Her appointment as Chairperson of the FNC will serve as a precedent for having a woman as chair in an Arab parliament. For a person like myself who is always fascinated by case studies and data, this is a great foundation to build case studies on what impacts it would have on an Arab community and society with women leading the parliament. Statistics have been showing that companies led by women (or have more women on their board of management) perform better on equity, return on sales, and return on investments[iii] [iv], which surely means higher productivity in the overall work environment. So in the case of having a woman chair a parliament, how will that be reflected in the decisions that will be made, in the regulations that will be revised, and on the community overall?

Last week, I was invited to give a talk in the Young Women’s Leadership Summit about my experience and what pushed me to thrive. And I felt the responsibility to not only talk about my experience, but to also prepare the girls attending the summit for the world they are walking into, and what it is like to be a woman in it. I told them in my talk that a few of them will definitely be the first women in the careers they will choose, and they need to take that role as a huge responsibility because the weight of future female generations in those career paths will be on their shoulders. Whether we like it or not, any mistake done by them might not be attributed to a normal human mistake but a woman mistake. So they have to work double hard to sometimes get half the recognition, but it’s ok, because women are capable of that, and we can do this. I concluded my talk with a quote from Madeline Albright, who was the first woman to ever be appointed the role of Secretary of State in the US: “There is plenty of room in the world for mediocre men, there is no room for mediocre women. And so you have to lead.”

The role of H.E. Dr. Amal Al Qubaisi is tremendous from all angles. It is a big responsibility to lead the FNC and ensure she can leave an impact on the community with whatever authority she’s given. But it’s also important because she’s the first woman to take this role, so she will be setting the expectations of women in such roles. Any mistake she might make might not be attributed as a human mistake but taken against the entire female gender, and any positive impact might be associated as a result of her feminine side, not her long experience and attained wisdom. People might sometimes adopt a blind spot to all the great achievements she ever led before this role, and may only scrutinize every step she makes as the steps of the “woman” who is now leading the FNC.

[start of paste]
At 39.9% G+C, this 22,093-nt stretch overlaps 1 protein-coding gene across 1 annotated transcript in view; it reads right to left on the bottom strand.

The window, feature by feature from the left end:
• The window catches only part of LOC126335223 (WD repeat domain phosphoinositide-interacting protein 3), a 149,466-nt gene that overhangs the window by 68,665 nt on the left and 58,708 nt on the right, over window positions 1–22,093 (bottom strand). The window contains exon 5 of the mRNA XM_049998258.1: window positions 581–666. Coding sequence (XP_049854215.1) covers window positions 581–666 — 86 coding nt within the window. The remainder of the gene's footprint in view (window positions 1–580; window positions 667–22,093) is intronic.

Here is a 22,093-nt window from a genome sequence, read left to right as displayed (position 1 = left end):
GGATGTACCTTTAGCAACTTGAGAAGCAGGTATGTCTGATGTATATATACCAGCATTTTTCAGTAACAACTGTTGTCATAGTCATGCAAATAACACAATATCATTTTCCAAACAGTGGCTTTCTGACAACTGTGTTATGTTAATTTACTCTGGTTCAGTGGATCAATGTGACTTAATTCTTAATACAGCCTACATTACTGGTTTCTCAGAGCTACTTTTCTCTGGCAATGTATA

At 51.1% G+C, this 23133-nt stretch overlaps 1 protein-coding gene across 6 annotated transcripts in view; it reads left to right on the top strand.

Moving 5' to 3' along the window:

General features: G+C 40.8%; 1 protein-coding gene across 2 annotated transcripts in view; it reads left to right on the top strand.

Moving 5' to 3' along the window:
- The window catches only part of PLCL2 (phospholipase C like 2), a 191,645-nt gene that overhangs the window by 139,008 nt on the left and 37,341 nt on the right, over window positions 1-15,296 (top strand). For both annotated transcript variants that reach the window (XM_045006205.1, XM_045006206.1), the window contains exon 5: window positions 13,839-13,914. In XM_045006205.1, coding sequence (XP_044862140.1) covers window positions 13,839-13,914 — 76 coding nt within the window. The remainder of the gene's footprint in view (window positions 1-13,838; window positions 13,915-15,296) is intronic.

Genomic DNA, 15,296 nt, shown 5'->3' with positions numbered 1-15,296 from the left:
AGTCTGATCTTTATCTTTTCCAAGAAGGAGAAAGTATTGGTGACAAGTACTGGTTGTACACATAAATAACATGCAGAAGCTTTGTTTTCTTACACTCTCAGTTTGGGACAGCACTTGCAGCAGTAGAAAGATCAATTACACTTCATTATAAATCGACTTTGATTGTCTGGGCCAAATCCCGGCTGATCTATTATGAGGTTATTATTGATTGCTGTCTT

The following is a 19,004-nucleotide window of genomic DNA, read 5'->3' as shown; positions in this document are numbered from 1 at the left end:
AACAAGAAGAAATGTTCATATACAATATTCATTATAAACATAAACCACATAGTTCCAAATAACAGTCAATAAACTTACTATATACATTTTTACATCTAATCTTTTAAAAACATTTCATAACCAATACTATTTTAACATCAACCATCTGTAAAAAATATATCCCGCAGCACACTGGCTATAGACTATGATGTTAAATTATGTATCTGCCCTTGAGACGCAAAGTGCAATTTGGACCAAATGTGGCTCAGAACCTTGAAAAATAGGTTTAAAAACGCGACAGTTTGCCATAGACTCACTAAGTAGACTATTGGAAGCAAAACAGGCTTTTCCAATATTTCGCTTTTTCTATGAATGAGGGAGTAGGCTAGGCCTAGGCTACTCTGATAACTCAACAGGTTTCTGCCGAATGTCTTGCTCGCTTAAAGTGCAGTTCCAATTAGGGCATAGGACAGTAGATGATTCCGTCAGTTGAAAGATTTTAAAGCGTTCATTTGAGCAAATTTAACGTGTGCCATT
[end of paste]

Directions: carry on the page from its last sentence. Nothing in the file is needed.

A post shared by Manal M R Al Maktoum (@mmbinrashid) on

I wish Her Excellency the best of luck in her new role, and I’m sure she we will make us all proud. She inspires us all, women and men, to aspire for the biggest of roles, and to break the glass ceiling. Thank you to our country’s great leadership for appointing her as the FNC chairperson. I hope this will translate into more women being voted into the FNC, rather than leaving it to the leadership to place them in once the voting is over.

[i] http://www.albayan.ae/across-the-uae/news-and-reports/2015-11-18-1.2508487

[ii] http://www.thenational.ae/uae/government/first-woman-appointed-to-abu-dhabi-executive-council

[iii] http://www.catalyst.org/media/companies-more-women-board-directors-experience-higher-financial-performance-according-latest

[iv] http://www.bloomberg.com/news/articles/2014-09-22/women-board-members-means-better-performance-byrne-says

Accepting Cultural Differences

Mozah Al Samahi (@_mozah)

Mozah Al Samahi (@_mozah)

Eager learner with two academic achievements: Bachelors in Management(AUS) & Masters in International Business (Brunel University, London). Mozah is an insightful motivated individual who enjoys spreading her thoughts out loud by being a spontaneous wanderer in life’s journey. Her columns are based on the changing issues facing the Emirati society especially the youth. She is an adventurous who is eager to spread positivity and creativity. Mozah doesn’t believe in the word “impossible”.
Mozah Al Samahi (@_mozah)

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Cultural differences are present everywhere, however it is best to keep the differences aside and embrace individuals for who they are rather than where they come from.

Artwork by Farah Al Balooshi (Instagram: @SenoritaFarah, Twitter: @FarahAlBalooshi)